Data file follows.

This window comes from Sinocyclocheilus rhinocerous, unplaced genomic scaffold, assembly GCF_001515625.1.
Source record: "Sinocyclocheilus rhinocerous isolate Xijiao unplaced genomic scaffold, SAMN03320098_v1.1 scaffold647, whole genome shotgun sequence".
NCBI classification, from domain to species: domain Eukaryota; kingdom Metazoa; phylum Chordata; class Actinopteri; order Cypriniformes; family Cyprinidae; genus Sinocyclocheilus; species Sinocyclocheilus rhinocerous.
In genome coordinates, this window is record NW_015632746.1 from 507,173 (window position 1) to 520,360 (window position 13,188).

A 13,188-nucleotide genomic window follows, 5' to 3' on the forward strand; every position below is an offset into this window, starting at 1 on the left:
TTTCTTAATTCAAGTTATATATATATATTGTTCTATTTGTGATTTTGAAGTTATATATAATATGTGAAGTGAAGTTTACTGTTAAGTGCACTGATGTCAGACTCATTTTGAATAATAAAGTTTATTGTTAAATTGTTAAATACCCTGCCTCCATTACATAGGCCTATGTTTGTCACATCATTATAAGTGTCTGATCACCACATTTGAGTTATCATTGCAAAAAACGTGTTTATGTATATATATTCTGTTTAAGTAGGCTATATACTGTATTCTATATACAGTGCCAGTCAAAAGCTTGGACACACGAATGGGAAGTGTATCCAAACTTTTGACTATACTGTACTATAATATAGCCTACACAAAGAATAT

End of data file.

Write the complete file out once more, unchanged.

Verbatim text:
This window comes from Sinocyclocheilus rhinocerous, unplaced genomic scaffold, assembly GCF_001515625.1.
Source record: "Sinocyclocheilus rhinocerous isolate Xijiao unplaced genomic scaffold, SAMN03320098_v1.1 scaffold647, whole genome shotgun sequence".
NCBI classification, from domain to species: domain Eukaryota; kingdom Metazoa; phylum Chordata; class Actinopteri; order Cypriniformes; family Cyprinidae; genus Sinocyclocheilus; species Sinocyclocheilus rhinocerous.
In genome coordinates, this window is record NW_015632746.1 from 507,173 (window position 1) to 520,360 (window position 13,188).

A 13,188-nucleotide genomic window follows, 5' to 3' on the forward strand; every position below is an offset into this window, starting at 1 on the left:
TTTCTTAATTCAAGTTATATATATATATTGTTCTATTTGTGATTTTGAAGTTATATATAATATGTGAAGTGAAGTTTACTGTTAAGTGCACTGATGTCAGACTCATTTTGAATAATAAAGTTTATTGTTAAATTGTTAAATACCCTGCCTCCATTACATAGGCCTATGTTTGTCACATCATTATAAGTGTCTGATCACCACATTTGAGTTATCATTGCAAAAAACGTGTTTATGTATATATATTCTGTTTAAGTAGGCTATATACTGTATTCTATATACAGTGCCAGTCAAAAGCTTGGACACACGAATGGGAAGTGTATCCAAACTTTTGACTATACTGTACTATAATATAGCCTACACAAAGAATAT